I've been wanting to do some Atlanta blogging lately, but I never seem to have time. This morning Bart and Colleen and I went to the Atlanta Cyclorama, which was as awesome as you might expect (i.e. super awesome). The painting itself is of course cheesy, and the voiceover that they do for the tour does a little of that Confederate nostalgia thing, but they didn't lay it on as thick as I expected they would (I grew up in Virginia, so). The Clark-Gable-as-dead-Union-soldier figurine in the front? Amazing. I was surprised to learn that all the tchotchkes at the base of the painting were added in the 1930s, since such effects are sort of classically 1890s. But the painting was on tour in the 1890s, so I guess that makes sense. And it's a reminder of the unevenness of the way we periodize media—Frederick A. Lucas talks a lot about cycloramas in his 1920s pamphlet on the AMNH dioramas, for example. It was also, shall we say, sociologically interesting to observe the people who were on this cyclorama tour.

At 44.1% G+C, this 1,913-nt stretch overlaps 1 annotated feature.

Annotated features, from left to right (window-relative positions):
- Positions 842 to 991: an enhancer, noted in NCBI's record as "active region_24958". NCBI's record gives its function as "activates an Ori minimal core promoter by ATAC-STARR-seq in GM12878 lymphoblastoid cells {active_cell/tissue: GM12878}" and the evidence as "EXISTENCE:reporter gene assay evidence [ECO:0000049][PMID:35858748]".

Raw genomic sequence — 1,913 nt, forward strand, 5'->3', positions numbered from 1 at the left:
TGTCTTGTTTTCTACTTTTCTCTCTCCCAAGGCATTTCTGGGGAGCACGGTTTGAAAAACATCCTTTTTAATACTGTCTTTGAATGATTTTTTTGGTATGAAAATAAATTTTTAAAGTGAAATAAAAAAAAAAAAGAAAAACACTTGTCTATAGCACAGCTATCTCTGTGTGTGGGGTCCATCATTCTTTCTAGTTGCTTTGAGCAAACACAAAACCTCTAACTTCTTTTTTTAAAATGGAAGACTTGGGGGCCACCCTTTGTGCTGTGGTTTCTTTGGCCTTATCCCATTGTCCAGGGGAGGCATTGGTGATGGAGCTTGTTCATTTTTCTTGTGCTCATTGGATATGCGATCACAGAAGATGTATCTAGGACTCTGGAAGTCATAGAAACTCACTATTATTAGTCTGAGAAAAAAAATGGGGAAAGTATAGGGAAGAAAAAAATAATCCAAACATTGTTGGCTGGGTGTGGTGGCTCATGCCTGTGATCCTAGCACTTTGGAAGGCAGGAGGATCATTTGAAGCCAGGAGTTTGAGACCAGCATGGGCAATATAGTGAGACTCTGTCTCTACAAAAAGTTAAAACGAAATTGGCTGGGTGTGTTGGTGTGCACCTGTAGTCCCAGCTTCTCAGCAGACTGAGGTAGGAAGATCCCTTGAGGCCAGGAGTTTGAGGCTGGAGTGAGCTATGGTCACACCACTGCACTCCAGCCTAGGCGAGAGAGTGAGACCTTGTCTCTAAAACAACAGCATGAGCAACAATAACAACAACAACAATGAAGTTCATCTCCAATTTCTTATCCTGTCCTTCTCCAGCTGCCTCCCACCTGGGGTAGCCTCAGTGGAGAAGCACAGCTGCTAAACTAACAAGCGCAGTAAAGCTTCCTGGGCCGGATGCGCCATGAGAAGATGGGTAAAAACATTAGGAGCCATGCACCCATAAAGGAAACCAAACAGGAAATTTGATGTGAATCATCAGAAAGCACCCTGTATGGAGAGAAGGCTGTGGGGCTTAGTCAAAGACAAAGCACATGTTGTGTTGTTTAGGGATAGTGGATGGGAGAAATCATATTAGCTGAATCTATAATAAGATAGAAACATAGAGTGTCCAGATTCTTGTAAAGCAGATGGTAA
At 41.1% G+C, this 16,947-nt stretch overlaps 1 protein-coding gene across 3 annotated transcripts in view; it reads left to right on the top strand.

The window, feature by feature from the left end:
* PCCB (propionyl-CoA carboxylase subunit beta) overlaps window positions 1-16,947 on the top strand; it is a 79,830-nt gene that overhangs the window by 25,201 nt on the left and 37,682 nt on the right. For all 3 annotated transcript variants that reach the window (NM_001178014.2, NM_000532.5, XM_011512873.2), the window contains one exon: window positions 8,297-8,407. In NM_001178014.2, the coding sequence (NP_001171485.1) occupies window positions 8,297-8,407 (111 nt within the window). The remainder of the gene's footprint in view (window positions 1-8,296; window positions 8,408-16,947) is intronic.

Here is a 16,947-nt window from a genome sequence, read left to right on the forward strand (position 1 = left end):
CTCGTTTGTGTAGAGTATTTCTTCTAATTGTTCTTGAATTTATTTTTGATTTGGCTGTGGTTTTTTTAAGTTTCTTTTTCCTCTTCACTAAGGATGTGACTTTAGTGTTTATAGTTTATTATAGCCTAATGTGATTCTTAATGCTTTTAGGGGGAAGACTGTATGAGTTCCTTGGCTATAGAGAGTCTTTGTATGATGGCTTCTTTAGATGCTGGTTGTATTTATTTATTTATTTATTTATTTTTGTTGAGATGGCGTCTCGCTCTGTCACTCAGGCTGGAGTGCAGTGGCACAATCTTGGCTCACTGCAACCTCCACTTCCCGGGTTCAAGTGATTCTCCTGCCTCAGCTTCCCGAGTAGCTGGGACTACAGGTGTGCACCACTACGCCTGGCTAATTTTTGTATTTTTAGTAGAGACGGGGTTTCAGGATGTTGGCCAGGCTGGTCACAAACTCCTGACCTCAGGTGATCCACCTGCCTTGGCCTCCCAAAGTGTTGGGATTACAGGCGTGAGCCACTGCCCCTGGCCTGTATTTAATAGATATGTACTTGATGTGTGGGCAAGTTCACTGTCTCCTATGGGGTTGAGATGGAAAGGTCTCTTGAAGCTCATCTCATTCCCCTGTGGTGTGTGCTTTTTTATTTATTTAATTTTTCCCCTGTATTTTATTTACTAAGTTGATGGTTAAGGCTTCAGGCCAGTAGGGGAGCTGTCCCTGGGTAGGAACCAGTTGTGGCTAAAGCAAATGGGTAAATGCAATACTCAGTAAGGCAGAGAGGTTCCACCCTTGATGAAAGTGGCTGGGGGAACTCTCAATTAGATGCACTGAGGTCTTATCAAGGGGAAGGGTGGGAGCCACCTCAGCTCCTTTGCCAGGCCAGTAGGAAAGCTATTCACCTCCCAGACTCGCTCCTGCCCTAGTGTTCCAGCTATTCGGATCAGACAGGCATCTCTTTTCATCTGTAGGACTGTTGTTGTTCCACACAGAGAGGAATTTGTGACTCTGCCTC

Sooner or later I want to write up something about the High Museum, which currently has some cool stuff on loan from MoMA, but I guess that isn't going to be today.
I may as well throw out the obligatory Americanist point, though: the High Museum has a building called the Wieland Pavilion. Seriously!
In case of fire, people, stop, drop, and roll.